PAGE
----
It may have taken a couple of days to get up to speed, and it even took an
extra nudge to get it over the hump. But, the S&P 500 (SPX) (SPY) finally
did it. The market finally punched through a key resistance level last
week, getting into position thanks to Wednesday’s encouraging words from
Ben Bernanke regarding the economy (and the decision to begin tapering),
and then finally getting past the hurdle on Friday, fueled by the second
upward revision for Q3’s GDP growth rate.
From a purely technical perspective, the market’s back in bullish mode.
Granted, there’s more to handicapping the market than just getting a read
on the most recent technicals… especially in this tense environment.
Then again, the chart is an indication of the majority opinion right now.
We have to assume the way things seem at this point is the way they are.
We’ll look at those details in a second. The first thing we need to do is
examine last week’s economic numbers and figure out whether or not what the
Fed said on Wednesday was actually good news.
On the off chance you haven’t heard, the Federal Reserve is finally going
to begin that long-awaited tapering process of its monthly stimulus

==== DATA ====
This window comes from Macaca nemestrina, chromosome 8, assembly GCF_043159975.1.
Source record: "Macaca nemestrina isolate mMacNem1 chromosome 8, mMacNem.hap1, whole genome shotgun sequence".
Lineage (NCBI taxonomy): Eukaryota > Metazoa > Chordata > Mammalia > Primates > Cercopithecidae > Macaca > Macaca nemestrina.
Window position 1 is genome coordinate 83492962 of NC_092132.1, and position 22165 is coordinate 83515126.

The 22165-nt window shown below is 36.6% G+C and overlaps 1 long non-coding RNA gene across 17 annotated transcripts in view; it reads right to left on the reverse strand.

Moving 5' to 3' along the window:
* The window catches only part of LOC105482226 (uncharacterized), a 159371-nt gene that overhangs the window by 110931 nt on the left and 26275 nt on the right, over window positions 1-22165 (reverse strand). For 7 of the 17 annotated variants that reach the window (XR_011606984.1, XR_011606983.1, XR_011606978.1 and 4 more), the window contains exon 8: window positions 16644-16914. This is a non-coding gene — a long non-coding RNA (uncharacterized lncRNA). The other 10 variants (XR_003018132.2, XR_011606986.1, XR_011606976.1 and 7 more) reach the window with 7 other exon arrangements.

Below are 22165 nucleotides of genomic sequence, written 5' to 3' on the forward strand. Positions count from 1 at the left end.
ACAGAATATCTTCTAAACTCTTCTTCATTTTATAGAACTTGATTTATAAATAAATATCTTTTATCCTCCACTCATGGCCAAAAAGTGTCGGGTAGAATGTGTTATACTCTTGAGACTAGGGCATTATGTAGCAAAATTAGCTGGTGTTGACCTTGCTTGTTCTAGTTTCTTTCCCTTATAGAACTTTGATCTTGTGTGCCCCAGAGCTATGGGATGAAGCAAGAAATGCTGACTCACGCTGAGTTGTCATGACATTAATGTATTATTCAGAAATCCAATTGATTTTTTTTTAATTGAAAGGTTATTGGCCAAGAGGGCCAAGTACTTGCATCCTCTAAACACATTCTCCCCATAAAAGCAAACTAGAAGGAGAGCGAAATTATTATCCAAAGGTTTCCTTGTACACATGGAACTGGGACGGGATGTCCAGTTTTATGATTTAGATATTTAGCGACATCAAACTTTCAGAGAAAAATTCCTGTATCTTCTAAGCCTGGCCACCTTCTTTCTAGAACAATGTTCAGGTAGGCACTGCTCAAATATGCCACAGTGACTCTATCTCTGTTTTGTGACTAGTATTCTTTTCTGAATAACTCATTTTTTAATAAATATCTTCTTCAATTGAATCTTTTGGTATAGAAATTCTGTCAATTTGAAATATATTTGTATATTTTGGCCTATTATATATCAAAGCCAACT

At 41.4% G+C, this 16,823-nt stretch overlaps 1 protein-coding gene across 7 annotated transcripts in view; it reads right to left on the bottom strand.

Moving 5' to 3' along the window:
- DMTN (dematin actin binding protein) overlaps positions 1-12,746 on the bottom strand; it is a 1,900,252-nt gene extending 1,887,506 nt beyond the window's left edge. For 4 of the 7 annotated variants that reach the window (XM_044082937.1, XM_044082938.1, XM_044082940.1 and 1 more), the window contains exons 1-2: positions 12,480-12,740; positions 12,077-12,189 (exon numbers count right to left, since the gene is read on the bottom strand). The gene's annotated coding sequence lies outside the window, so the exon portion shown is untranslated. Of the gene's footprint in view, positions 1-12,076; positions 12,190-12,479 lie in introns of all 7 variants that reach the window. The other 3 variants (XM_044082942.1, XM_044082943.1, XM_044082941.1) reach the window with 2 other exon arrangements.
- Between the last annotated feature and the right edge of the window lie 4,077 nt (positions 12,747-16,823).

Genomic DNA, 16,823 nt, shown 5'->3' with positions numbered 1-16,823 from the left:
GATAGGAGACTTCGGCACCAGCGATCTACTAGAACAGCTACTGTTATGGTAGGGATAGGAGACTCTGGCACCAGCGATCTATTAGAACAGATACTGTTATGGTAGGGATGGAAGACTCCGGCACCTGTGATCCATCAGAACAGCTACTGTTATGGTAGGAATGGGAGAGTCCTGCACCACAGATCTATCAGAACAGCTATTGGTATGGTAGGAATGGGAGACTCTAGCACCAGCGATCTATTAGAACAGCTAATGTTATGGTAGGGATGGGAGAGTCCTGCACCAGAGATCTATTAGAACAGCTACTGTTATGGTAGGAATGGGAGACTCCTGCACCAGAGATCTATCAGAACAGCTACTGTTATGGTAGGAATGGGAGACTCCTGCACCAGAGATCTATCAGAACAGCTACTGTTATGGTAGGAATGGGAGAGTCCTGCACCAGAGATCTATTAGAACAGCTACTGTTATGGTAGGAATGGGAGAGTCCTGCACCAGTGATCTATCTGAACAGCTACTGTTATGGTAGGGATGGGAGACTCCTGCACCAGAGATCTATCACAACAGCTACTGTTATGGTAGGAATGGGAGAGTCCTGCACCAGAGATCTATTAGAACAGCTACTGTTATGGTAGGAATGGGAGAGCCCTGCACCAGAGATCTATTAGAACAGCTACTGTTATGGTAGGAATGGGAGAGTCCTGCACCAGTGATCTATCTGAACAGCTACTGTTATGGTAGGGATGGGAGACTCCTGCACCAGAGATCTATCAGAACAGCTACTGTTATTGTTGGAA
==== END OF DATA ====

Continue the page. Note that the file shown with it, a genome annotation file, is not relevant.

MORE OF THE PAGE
efforts. Rather than injecting $85 billion in cash to the economy every
month through the purchase of treasury bonds, that figure has been reduced
to $75 billion per month until further notice. That “further notice” will
most likely be the next measurable dose of economic progress… like lower
unemployment, or another strong quarter of GDP growth. Boosting Bernanke’s
case for tapering is the Fed’s expectation that the economy should grow
right around a 3.0% clip next year. It’s not a new forecast, but a
That got the ball rolling on Wednesday, yanking the market out of a
quickly-accelerating pullback, and putting pressure on the market’s
recently-developed ceiling. That ceiling wasn’t hurdled until Friday,
however, when the Q3 GDP growth rate was finalized at a whopping 4.1%, up
from the first revision to 3.6%, which was up from the initial estimate of
2.8%. That’s huge, and more than enough motivation to push stocks to new
feeling like the economy is on firm enough footing to begin tapering
weren’t the only economic data nuggets to come out last week. We also got
a heavy dose of real estate data, although it wasn’t wholly great. Housing
starts were up to a pace of 1.091 million, but issued permits fell from
1.039 million in October to 1.007 million for November. Existing home
sales fell from a pace of 5.12 million to only 4.9 million. None of those
numbers are “bad” per se, but they suggest the real estate market’s
strength isn’t quite as reliable as it was just a few months ago.
Everything else is on the following grid:
The coming week isn’t going to be nearly as busy, and very little of the
data we’re getting is all that important. In fact, the only item we’re
really interested in is Tuesday’s new home sales. The pros say the pace
should fell from October’s 444,000 to 430,000 for November. It’s still a
decent number, but with traders already mentally bracing for a dip, and
shortcoming could be a problem.
Durable orders for November will be out on Tuesday as well, and economists